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Bury Me Behind the Fence!

Rokhl’s Golden City: The turn-of-the-century proto-feminist melodrama ‘One of Those,’ and the allure of Holocaust-studies failure

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Nice Boy Shares Toy

A dispatch from David Levinthal’s doll-house diorama factory, where the photographer plays with the line between real and pretend

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Shlock vs. Shock at Harvey Weinstein’s Old Hunting Grounds: A Last Dispatch From Cannes

Godard gets stiffed. Ukrainian gets punched. Spike Lee’s KKK Disneyland. And more from the Croisette.

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Philip Roth, New York City, 1973

The great American photographer somehow caught the writer’s Id, under a stuffed antelope

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Philip Roth, American Dreamer

Marc Weitzmann remembers the man he knew whose literary genius and artistic ethics served as a form of resistance

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American Ghosts

Bernard-Henri Lévy remembers watching Trump’s inauguration with Philip Roth

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God and America and Philip Roth

On the late writer’s evolution from secular psychological realist to seeker of the nation’s holy heart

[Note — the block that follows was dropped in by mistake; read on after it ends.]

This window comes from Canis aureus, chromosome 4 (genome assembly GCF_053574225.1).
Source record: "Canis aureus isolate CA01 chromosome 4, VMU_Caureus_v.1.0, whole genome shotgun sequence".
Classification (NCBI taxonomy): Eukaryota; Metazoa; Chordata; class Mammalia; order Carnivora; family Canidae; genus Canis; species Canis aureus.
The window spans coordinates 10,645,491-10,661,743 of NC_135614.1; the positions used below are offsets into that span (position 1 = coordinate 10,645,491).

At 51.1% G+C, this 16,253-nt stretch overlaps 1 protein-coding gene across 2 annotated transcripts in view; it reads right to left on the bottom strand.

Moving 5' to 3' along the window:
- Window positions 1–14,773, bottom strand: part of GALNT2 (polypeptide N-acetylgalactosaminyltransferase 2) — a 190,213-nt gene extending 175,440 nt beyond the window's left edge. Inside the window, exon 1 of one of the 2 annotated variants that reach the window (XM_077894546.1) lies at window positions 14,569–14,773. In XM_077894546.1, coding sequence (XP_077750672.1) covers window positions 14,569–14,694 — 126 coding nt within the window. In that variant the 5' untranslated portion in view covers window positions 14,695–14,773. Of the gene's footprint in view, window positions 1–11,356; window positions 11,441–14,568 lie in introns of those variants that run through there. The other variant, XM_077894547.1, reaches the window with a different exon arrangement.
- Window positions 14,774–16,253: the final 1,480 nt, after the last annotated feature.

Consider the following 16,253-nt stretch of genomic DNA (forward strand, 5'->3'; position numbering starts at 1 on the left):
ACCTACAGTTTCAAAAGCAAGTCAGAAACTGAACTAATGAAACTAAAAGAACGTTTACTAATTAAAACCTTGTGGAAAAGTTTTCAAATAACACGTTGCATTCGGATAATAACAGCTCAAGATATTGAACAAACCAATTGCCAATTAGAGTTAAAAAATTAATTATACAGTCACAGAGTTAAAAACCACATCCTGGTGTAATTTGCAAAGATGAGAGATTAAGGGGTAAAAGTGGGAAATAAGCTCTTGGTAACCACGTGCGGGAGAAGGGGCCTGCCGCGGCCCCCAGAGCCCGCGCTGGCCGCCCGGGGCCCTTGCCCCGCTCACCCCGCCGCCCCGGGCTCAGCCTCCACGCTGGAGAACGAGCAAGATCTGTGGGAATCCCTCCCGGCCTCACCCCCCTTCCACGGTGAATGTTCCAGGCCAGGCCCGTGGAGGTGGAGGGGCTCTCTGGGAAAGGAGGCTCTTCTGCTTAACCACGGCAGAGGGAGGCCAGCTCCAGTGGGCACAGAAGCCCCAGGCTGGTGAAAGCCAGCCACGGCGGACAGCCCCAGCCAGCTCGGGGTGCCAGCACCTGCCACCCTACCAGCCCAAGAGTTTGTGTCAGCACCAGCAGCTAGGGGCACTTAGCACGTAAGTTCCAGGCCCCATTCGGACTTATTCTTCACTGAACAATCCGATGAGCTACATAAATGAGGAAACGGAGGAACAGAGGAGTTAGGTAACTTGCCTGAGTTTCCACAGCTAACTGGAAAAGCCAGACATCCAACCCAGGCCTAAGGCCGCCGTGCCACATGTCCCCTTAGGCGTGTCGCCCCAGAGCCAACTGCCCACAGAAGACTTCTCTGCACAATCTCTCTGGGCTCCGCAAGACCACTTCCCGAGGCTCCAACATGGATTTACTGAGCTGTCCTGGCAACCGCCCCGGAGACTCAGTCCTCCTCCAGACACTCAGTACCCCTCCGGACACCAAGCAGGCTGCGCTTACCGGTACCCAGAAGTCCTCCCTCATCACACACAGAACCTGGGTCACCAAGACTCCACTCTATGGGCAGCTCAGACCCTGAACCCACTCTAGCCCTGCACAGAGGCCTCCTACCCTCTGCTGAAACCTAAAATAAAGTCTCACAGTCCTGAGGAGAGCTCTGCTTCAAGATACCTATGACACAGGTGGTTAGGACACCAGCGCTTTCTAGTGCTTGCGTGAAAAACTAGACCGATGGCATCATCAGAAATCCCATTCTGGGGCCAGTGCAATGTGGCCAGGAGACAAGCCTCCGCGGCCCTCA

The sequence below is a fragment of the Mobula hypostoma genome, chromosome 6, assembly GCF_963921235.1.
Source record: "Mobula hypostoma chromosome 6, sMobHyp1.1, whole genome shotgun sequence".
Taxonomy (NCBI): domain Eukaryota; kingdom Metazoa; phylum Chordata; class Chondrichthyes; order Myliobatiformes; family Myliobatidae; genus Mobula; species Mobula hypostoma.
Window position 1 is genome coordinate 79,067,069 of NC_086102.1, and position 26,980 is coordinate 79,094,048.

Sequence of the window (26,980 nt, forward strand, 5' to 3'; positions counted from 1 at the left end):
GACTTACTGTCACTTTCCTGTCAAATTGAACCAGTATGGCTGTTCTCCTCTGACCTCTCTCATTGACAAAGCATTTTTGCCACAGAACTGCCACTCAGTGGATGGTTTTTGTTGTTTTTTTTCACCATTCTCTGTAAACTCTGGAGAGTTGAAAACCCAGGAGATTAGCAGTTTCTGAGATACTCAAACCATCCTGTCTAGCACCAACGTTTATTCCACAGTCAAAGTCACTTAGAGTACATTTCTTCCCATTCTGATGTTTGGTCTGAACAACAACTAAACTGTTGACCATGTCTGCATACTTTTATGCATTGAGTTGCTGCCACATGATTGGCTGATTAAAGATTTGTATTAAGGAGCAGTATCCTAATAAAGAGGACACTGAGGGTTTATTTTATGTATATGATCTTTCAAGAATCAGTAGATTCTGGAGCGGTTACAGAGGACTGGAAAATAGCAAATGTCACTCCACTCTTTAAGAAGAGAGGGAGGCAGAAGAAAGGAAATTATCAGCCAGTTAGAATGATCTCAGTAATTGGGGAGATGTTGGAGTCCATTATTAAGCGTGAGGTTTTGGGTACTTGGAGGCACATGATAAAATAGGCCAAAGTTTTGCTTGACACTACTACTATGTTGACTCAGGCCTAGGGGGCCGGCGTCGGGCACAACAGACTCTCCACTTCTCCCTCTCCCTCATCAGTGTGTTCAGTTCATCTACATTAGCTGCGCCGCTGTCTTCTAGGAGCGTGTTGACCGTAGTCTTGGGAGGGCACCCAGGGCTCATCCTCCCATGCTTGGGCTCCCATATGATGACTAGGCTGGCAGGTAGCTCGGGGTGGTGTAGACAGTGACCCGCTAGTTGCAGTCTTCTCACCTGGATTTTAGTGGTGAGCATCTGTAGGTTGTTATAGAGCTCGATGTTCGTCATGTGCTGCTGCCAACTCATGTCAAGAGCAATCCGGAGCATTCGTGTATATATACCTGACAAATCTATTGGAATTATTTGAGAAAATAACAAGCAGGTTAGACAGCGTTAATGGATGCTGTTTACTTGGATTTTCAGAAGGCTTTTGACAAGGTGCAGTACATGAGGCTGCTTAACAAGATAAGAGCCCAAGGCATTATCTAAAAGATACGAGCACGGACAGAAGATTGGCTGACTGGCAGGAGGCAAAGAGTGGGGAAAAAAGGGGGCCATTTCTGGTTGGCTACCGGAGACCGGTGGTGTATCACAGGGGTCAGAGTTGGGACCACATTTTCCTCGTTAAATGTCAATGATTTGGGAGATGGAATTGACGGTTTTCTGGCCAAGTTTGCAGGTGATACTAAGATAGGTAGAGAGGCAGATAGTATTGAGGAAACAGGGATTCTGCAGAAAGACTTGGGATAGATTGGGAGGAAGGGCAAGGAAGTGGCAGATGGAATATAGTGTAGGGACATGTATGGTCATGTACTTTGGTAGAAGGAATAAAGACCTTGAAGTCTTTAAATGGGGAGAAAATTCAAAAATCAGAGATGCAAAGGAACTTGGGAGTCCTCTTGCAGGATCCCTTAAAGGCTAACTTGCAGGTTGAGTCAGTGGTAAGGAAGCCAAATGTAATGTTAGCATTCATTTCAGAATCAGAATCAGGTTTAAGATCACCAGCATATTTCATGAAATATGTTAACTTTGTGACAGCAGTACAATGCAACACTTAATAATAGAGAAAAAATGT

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Poetry Gone Viral

Eighteen-year-old Caroline Kaufman’s verse found its audience—and subsequent book deal—on Instagram

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The Catholic Priest Who Became an Orthodox Jew

Before modern conversion was widespread, Abraham Carmel, a former Anglican turned Catholic, dove into Judaism with a desire to teach its tenets, a disdain for liberalism, and a willingness to criticize the leadership that resisted his entry into the faith

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The Industrial Removal Office

Letters to and from the early-20th-century immigration service that sent thousands of Jews to America’s heartland

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Cannes Diary, Episode 2: Harvey Weinstein Is Gone. Lars von Trier Returns. Kurdish Women Fight Alongside Han Solo.

Israeli offerings at the celebrated film festival are lackluster, and even the oligarchs seem cowed in a glamour industry facing its reckoning

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The German Students and the Murdered Language

The writer Henry Roth’s English was sometimes difficult. A school examination in Germany asked young people to understand it—and the lost shades of the Yiddish that preceded it.

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Fake News From Cannes

Sergei Loznitsa’s dark, formalist ‘Donbass,’ set in the occupied eastern region of Ukraine, is a harrowing and sophisticated fictionalized account of the reach of Putin’s Russia

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There Is No ‘T’ in Bochco

The late television producer famed for ‘Hill Street Blues’ and ‘L.A. Law’ was more than just a great storyteller

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Roberto Saviano, Author of ‘Gomorrah,’ Takes on Internet Nazis

Tired of internet conspiracy theories and vile anti-Semitism, the journalist turns his attention from Italy’s mafia to its white supremacists